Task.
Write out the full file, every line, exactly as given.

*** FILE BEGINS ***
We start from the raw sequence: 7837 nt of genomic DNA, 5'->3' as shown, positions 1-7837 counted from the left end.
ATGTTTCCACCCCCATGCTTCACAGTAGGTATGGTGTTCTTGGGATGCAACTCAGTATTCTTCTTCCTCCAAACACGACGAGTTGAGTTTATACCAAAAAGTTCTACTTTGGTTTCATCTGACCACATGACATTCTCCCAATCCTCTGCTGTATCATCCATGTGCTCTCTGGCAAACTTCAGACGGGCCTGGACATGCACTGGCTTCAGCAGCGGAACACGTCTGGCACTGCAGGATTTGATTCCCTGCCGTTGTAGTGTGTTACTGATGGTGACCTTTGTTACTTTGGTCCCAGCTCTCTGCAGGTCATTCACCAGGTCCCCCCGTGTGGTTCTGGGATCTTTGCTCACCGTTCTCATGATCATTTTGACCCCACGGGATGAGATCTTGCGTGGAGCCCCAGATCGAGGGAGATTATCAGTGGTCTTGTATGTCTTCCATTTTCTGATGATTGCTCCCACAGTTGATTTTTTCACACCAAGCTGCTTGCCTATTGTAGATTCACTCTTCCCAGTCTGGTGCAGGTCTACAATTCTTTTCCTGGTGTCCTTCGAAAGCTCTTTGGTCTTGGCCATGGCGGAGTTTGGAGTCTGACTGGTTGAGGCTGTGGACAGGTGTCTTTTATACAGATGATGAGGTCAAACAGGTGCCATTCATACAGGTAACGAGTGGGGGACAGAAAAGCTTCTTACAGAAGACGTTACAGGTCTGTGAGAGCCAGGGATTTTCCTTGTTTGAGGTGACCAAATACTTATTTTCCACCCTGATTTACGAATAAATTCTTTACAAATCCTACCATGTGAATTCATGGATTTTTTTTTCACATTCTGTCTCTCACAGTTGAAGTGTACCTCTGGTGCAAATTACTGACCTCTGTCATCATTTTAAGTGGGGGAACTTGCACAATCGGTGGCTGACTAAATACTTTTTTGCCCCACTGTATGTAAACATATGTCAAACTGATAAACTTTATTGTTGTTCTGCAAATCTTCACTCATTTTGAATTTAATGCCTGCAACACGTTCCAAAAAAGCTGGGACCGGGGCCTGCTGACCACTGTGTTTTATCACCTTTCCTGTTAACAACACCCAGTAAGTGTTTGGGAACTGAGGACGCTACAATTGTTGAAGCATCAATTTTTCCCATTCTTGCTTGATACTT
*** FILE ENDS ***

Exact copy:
We start from the raw sequence: 7837 nt of genomic DNA, 5'->3' as shown, positions 1-7837 counted from the left end.
ATGTTTCCACCCCCATGCTTCACAGTAGGTATGGTGTTCTTGGGATGCAACTCAGTATTCTTCTTCCTCCAAACACGACGAGTTGAGTTTATACCAAAAAGTTCTACTTTGGTTTCATCTGACCACATGACATTCTCCCAATCCTCTGCTGTATCATCCATGTGCTCTCTGGCAAACTTCAGACGGGCCTGGACATGCACTGGCTTCAGCAGCGGAACACGTCTGGCACTGCAGGATTTGATTCCCTGCCGTTGTAGTGTGTTACTGATGGTGACCTTTGTTACTTTGGTCCCAGCTCTCTGCAGGTCATTCACCAGGTCCCCCCGTGTGGTTCTGGGATCTTTGCTCACCGTTCTCATGATCATTTTGACCCCACGGGATGAGATCTTGCGTGGAGCCCCAGATCGAGGGAGATTATCAGTGGTCTTGTATGTCTTCCATTTTCTGATGATTGCTCCCACAGTTGATTTTTTCACACCAAGCTGCTTGCCTATTGTAGATTCACTCTTCCCAGTCTGGTGCAGGTCTACAATTCTTTTCCTGGTGTCCTTCGAAAGCTCTTTGGTCTTGGCCATGGCGGAGTTTGGAGTCTGACTGGTTGAGGCTGTGGACAGGTGTCTTTTATACAGATGATGAGGTCAAACAGGTGCCATTCATACAGGTAACGAGTGGGGGACAGAAAAGCTTCTTACAGAAGACGTTACAGGTCTGTGAGAGCCAGGGATTTTCCTTGTTTGAGGTGACCAAATACTTATTTTCCACCCTGATTTACGAATAAATTCTTTACAAATCCTACCATGTGAATTCATGGATTTTTTTTTCACATTCTGTCTCTCACAGTTGAAGTGTACCTCTGGTGCAAATTACTGACCTCTGTCATCATTTTAAGTGGGGGAACTTGCACAATCGGTGGCTGACTAAATACTTTTTTGCCCCACTGTATGTAAACATATGTCAAACTGATAAACTTTATTGTTGTTCTGCAAATCTTCACTCATTTTGAATTTAATGCCTGCAACACGTTCCAAAAAAGCTGGGACCGGGGCCTGCTGACCACTGTGTTTTATCACCTTTCCTGTTAACAACACCCAGTAAGTGTTTGGGAACTGAGGACGCTACAATTGTTGAAGCATCAATTTTTCCCATTCTTGCTTGATACTT